Visible below is the video of the debate at Cambridge last week lost by me, Richard Dawkins and Arif Ahmed.
Obviously there were a few different reasons for our defeat, not least the very badly worded and ambiguous motion (I actually turned down the offer to debate this motion but then found they had put me on the programme anyway!) but there weren’t any particular points in Rowan Williams’ or Tariq Ramadan’s speeches that I think need response. The opposition speech of Douglas Murray, however, did have three points worth responding to:
His claim a loss of religion deprives you of the resources to deal with death
If this is so why are non-religious and humanist funerals the fastest growing funerals in Europe and why do they get a 97% feedback if 5/5 in England and Wales as being meaningful, dignified opportunities to deal with death and celebrate a life? And what about the millennia old philosophical and humanist traditions in both East and West of non-religious responses to death?
His claim a loss of religion deprives life of meaning
Then what about the millions of people who get by without it just fine and the billions throughout the millennia who have done the same? What about studies like those of ‘Generation Y’ which show that the very non-religious demographic of those aged 30 and under have great meaningfulness in their lives which they derive from family, friends, their own worthwhile goals, popular culture and the world around them?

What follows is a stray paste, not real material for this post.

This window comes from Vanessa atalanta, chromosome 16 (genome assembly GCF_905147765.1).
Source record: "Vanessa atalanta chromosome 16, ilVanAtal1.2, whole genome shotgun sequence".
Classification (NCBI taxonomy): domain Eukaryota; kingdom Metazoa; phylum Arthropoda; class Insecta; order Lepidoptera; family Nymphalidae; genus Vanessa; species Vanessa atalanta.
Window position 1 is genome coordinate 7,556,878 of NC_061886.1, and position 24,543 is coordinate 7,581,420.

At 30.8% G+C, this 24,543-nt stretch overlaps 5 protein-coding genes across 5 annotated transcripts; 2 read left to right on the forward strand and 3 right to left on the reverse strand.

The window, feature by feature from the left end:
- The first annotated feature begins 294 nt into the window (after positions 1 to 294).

His claim that there is no distinction to be made between organised religion and religion generally
71% of those calling themselves Protestants support assisted dying for the terminally ill but 100% of Bishops in the House of Lords voted against it. If we had a referendum on the subject, people’s individual religions wouldn’t cause harm but the lobbying and political power of an organised religion has caused demonstrable harm. That’s just one microcosmic example.
Tariq’s speech was really just bombast so apart from the points above, the only other thing I wish I’d been able to pick up on was Rowan Williams’ claim that organised religion is ‘unique’ in its helping of the helpless and its constancy in sticking by the marginalized when everyone else ignores them.
He used an example from Congo. I could have given him examples of humanist organisations that are just as notable for taking care of and standing by people otherwise neglected, left behind and marginalised (for example the Ugandan Humanists’ work rescuing and retraining sex workers) and also secular organisations containing both religious and non-religious doing the same. He was surely wrong to claim this aspect of the work of some religious organisations is unique.